Set to launch in Australia in the second half of 2022, Mercedes-Benz’s Tesla Model S rival will eventually be offered in 500kW performance versions.
Mercedes-Benz has revealed the fifth model in its rapidly expanding all-electric EQ model line-up, the EQE sedan.
Based on the same premium electric vehicle architecture (EVA2) as the larger EQS sedan, the EQE is sized to compete head-on with the Tesla Model S and will initially be offered in two variants when it launches globally mid next year.
AMG fans may be pleased to know that high-performance EQE variants are also on the table.
The only technical details revealed so far relate to just one variant – the rear-drive EQE 350. The “second model” (to be confirmed closer to launch) is expected to be a dual-motor, all-wheel-drive EQE 4Matic.
Featuring a 90kWh lithium-ion battery and a rear-mounted electric motor, the EQE 350 has 215kW/530Nm at its disposal and offers a WLTP range of 545-660km, depending on the equipment fitted.
Mercedes-Benz claims a fast-charge time of 32 minutes for the EQE 350, with power consumption spanning 15.7-19.3kWh/100km.
As for the battery itself, Mercedes says its composition has been optimised to reduce cobalt content to less than 10 percent, while the management software allows for over-the-air updates throughout its lifecycle.
Beyond the 215kW EQE 350, Mercedes has confirmed it is working on future EQE performance variants with “around 500kW.”
At 4946mm long, 1961mm wide and 1512mm tall, the EQE is roughly comparable to a current CLS in size, though its proportions are dramatically different. The EQE has a very short front overhang and an abbreviated tail (still with a regular bootlid, not a liftback).
Like the CLS, the EQE also features coupe-like frameless doors, though unlike the CLS, the entire front-end is a ‘Black Panel’ unit that can be further enhanced with an optional, three-dimensional star pattern in conjunction with AMG Line or Electric Art exterior packages.
While the EQE’s enormous 3120mm wheelbase is 90mm shorter than an EQS’s, this smaller electric sedan offers substantial packaging benefits over its combustion-engined cousins. There’s 27mm more front shoulder room and 80mm more interior length than a W213 E-Class sedan. The driving position hip point is also 65mm higher.
The EQE’s 430-litre boot is smaller than a regular E-Class sedan at 540 litres, though it’s considerably larger than the 370-litre boot of a plug-in hybrid E300e.
There is no storage under the EQE’s bonnet – it provides access for specialist workshops to undertake maintenance work, such as replacing the interior air filter.
A service flap in the left front mudguard allows for topping up windscreen-washer fluid.
Much like the exterior, the EQE’s cabin is clearly inspired by the strikingly similar, though wider, EQS – especially when optioned with an MBUX Hyperscreen that transforms almost the entire width of the dashboard into a display screen.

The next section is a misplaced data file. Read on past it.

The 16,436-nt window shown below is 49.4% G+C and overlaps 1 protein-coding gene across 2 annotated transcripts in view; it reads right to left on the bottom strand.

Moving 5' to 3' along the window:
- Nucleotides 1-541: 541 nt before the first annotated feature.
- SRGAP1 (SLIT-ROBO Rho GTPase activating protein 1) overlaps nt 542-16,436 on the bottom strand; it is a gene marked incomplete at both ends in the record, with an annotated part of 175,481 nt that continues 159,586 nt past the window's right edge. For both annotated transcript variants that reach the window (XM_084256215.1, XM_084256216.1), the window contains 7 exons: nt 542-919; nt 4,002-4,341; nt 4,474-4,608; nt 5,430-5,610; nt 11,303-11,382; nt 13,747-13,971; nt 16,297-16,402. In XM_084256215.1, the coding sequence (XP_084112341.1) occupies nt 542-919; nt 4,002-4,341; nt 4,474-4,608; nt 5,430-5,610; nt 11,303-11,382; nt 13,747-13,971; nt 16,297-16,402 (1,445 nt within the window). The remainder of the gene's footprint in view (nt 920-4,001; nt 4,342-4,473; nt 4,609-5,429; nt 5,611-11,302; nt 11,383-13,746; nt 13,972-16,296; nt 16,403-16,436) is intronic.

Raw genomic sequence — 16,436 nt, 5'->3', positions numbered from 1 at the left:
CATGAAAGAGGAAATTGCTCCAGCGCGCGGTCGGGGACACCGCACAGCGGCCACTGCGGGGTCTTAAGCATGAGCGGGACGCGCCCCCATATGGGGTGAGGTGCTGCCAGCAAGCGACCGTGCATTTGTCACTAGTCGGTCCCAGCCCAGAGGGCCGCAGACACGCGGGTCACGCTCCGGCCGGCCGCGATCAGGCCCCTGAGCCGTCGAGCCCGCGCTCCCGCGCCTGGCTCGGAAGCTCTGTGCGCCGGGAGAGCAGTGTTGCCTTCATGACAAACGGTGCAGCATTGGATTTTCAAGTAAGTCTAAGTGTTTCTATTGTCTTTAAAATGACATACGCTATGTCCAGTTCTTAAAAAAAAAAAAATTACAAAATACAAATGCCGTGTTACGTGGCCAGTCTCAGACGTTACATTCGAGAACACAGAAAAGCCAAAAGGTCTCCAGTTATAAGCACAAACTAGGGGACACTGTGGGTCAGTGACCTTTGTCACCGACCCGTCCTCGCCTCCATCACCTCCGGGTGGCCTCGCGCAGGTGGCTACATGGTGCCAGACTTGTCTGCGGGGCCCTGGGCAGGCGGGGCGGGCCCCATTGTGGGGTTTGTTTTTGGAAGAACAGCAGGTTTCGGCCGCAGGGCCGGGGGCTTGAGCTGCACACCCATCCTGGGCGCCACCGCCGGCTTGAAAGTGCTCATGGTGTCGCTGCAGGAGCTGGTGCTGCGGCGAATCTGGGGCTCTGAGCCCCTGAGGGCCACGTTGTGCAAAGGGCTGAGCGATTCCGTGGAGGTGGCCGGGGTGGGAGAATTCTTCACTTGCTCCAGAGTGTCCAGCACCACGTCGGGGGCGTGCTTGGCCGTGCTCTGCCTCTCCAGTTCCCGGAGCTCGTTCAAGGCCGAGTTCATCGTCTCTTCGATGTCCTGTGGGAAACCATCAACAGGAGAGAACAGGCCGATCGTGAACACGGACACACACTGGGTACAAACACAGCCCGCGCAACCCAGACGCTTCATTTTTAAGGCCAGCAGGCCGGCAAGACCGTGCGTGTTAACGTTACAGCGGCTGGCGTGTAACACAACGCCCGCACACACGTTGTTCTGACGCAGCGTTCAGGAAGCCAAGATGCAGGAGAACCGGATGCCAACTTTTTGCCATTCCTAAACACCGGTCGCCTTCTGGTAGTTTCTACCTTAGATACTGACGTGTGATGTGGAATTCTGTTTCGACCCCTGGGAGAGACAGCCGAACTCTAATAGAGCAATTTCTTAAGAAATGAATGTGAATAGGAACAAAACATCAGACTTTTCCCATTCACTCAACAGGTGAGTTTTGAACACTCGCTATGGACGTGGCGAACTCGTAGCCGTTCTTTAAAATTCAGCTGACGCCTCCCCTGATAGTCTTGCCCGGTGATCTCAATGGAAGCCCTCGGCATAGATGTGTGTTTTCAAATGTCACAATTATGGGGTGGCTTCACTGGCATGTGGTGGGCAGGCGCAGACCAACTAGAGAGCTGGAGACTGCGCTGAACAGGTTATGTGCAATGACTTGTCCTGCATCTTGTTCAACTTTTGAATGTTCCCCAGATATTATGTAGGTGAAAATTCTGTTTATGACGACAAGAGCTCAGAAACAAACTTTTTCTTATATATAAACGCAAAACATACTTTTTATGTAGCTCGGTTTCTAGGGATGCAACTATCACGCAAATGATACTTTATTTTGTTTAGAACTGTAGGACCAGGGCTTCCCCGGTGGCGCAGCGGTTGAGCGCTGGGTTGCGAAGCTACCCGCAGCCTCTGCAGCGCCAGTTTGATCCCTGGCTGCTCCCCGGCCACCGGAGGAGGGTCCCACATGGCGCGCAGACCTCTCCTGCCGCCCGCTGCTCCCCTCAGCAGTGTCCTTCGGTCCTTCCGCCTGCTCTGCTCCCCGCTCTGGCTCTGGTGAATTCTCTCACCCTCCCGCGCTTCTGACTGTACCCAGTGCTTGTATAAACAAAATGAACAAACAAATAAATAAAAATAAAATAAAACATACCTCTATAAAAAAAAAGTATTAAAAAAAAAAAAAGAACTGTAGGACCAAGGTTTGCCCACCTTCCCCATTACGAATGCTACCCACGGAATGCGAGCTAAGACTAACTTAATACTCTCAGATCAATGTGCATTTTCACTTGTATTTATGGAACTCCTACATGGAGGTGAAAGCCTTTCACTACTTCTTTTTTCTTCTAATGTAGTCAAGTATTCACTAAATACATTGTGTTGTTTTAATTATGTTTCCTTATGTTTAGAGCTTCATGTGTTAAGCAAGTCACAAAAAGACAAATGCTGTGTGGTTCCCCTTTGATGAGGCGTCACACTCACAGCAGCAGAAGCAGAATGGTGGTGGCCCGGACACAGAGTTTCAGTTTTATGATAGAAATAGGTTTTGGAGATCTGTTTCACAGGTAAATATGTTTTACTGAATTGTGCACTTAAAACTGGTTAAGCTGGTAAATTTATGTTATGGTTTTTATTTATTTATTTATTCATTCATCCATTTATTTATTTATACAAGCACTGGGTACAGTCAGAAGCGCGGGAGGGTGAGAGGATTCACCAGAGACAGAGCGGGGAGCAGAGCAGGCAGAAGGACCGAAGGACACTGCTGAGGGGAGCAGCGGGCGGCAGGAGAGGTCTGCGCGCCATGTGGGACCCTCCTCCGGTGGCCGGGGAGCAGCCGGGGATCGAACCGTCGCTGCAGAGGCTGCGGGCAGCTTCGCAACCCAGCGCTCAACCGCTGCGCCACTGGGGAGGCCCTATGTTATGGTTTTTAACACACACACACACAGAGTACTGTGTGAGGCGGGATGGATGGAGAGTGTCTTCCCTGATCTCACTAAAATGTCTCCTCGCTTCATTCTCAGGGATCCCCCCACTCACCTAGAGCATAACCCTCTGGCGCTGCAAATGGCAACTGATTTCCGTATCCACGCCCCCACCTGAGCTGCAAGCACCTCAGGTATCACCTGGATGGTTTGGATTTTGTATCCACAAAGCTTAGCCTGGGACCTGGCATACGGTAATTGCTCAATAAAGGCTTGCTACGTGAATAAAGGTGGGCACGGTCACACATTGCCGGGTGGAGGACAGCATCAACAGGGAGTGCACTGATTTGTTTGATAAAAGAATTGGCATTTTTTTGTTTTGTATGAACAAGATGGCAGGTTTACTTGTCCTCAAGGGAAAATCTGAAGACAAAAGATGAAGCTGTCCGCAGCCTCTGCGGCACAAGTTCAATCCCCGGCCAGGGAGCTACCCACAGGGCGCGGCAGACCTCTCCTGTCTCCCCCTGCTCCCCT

Measuring 1410mm wide and made of scratch-resistant aluminium silicate, MBUX Hyperscreen features a dominant blue colour scheme with orange highlighting, symbolising the “electric world” for Mercedes-Benz.
Even the front passenger gets a 12.3-inch OLED display capable of playing movies, video games or accessing the internet on the move (depending on the market). This set-up relies on Attention Assistant to monitor the driver’s eyes, and if the driver attempts to watch the passenger display, the screen is automatically dimmed.
Other cabin highlights include a unique fragrance composed for EQE called ‘No.6 MOOD bittersweet’. Based on the aroma of dark chocolate, the number 6 acts as a tribute to the first “Mercédès Electrique” vehicles of 1906.
With a suspension system derived from what’s underneath the latest-generation W223 S-Class and the EQS, the EQE features a four-link front suspension set-up and multi-link rear suspension.
In Europe, ‘Airmatic’ air suspension with multi-chamber air springs and adaptive damping will be optional, though you would expect this suspension set-up to be standard in Australia. Wheels sizes are 19-, 20- or 21-inch.
Two versions of rear-axle steering will be optional – enabling the rear wheels to steer through either a 4.5-degree or 10-degree range while slicing a huge chunk from the turning circle. With 10-degree rear-axle steering, the EQE’s turning circle is reduced from 12.5 to 10.7 metres.
Rear-axle steering will also provide significant agility benefits to the EQE. If the EQS’s dynamic performance is any indicator, the EQE should offer a responsive, agile and entertaining driving experience.
From the outset, the EQE’s most obvious competitor is the Tesla Model S – the car that kick-started the modern world’s fascination with electric vehicles, and the possibilities with EV performance.
But fierce rival BMW is set to unveil the i5 in 2023 – a similarly sized electric sedan closely related to the next-generation 5 Series also scheduled to launch in ’23.
Australian sales for EQE 350 and an additional EQE model will begin during the second half of 2022.
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